At the Compost Education Centre, we "grow soil." We grow nutrient dense healthy foods, and have biodiverse gardens, and that’s because we are concerned with the life that is within our soil. Soil is an extremely important part of the food system. And it’s often a forgotten piece of the puzzle.
The Kesho Trust, Sierra Club of BC and Royal Roads University are hosting a ten-year anniversary meeting with Richard Louv to look at critical initiatives related to getting children and families outside to experience and enjoy the many benefits of connecting with nature.
One of my favorite things to do with a class is to read them a story. I use stories as a way to introduce myself and to share an important key message about nature and our connection as people to nature. Stories enable children to get hooked and become engaged in a program.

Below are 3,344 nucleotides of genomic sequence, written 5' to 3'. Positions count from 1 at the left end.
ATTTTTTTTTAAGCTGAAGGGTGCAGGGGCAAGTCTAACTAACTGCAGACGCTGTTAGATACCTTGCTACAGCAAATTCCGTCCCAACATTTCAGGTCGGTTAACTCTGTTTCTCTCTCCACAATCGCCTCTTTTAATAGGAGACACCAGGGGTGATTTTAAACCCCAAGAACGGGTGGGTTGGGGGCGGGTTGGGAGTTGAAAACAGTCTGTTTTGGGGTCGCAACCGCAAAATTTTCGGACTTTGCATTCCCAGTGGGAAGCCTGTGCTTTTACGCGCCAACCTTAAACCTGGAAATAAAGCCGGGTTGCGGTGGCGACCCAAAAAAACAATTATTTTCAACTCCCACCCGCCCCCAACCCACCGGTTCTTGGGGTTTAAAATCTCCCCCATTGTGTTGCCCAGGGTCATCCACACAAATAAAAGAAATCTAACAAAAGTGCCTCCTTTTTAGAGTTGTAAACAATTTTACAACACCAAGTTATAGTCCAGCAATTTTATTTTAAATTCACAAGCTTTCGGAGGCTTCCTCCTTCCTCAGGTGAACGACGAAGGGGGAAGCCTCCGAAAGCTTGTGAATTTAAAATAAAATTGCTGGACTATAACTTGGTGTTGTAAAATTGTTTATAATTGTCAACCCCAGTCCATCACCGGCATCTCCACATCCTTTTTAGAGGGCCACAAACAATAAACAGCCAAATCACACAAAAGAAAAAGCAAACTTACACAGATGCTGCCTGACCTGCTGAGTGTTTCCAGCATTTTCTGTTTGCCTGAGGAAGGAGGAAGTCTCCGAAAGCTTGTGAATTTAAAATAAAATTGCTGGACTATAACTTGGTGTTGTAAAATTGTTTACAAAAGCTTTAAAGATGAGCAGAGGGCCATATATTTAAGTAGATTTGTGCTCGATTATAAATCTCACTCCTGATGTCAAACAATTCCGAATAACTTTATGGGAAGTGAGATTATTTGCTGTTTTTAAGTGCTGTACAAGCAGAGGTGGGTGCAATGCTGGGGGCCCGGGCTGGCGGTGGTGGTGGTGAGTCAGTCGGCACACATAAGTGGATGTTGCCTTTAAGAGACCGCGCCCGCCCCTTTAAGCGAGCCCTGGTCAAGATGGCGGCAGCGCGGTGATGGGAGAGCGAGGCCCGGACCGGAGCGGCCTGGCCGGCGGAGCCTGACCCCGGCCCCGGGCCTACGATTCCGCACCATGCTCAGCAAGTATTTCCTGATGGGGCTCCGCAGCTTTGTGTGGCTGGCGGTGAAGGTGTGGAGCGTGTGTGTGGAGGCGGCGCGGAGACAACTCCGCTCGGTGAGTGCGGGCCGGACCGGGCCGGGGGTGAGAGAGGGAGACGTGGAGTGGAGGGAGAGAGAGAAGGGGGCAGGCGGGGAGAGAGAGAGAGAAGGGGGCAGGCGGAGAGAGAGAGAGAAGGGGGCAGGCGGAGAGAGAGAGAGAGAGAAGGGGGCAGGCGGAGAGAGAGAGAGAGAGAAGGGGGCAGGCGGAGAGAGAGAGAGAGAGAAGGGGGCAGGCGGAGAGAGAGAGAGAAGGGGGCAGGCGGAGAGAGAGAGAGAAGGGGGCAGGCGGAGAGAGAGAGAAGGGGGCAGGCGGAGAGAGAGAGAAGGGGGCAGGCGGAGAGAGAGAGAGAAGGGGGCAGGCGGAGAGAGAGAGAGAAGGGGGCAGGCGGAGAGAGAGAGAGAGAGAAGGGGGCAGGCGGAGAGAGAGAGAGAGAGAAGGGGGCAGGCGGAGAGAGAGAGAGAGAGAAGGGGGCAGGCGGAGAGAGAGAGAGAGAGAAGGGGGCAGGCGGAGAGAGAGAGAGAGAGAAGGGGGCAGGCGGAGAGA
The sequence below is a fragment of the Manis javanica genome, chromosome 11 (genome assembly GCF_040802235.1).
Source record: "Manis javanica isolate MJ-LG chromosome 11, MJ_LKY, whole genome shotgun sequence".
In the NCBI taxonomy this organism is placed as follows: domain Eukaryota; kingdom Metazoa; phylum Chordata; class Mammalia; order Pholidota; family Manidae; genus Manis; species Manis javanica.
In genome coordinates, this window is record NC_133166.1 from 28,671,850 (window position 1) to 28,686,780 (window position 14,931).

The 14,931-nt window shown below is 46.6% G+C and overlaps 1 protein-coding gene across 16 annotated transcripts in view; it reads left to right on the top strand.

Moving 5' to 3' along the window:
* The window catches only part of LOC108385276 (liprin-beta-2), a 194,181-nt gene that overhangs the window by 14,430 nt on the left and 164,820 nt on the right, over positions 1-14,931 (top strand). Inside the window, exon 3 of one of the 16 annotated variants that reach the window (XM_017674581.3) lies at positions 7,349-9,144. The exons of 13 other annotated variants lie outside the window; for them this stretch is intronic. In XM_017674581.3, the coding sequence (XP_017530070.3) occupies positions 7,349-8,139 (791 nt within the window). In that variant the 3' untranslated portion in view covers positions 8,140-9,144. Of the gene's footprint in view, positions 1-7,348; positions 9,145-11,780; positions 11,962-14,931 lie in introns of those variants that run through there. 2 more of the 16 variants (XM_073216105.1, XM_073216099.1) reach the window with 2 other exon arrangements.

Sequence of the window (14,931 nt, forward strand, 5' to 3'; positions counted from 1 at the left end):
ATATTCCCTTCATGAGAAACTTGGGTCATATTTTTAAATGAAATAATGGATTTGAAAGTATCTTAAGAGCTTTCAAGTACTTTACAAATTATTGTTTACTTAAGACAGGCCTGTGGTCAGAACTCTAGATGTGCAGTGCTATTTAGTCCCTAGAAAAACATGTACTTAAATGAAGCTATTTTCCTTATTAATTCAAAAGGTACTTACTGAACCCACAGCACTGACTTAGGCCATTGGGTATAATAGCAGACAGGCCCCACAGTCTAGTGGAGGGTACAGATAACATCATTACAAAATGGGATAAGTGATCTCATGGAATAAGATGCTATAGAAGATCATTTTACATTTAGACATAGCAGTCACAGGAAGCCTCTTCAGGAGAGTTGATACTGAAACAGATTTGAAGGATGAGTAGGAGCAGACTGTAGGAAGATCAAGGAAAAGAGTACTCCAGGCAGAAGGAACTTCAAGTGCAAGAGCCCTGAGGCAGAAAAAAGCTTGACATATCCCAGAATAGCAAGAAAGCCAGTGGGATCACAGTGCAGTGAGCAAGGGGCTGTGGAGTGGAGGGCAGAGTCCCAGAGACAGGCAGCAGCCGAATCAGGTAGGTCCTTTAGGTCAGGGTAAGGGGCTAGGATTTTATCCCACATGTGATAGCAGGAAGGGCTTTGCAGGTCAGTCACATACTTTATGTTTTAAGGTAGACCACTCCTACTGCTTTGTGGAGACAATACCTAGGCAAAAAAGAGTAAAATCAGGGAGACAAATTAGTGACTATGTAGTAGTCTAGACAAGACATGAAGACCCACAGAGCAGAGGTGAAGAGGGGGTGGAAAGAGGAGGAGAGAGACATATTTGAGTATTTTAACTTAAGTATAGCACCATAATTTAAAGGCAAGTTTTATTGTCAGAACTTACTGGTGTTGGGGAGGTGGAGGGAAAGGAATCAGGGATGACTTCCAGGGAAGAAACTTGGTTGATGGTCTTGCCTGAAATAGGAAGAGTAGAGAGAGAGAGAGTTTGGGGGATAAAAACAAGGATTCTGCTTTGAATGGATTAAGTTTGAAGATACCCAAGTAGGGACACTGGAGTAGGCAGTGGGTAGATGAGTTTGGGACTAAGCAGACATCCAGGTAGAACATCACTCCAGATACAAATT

As teachers we know that nature provides a more stimulating learning environment than the standard four-walled classroom, so why are we still stuck inside? With this question in mind, our Education Team has compiled a list of tips to help you feel more comfortable taking your own class outdoors.
Going Wild! Nature and Play was designed to get kindergarten students engaged and excited about nature in their own school community. What better way than to facilitate a program that allows students to explore through touching, smelling, looking and listening to unique nature items such as deer jaw bones, moon snails, bracket fungus and local native plants.
Children spend less and less time in contact with the natural world and this is having a huge impact on their health and development.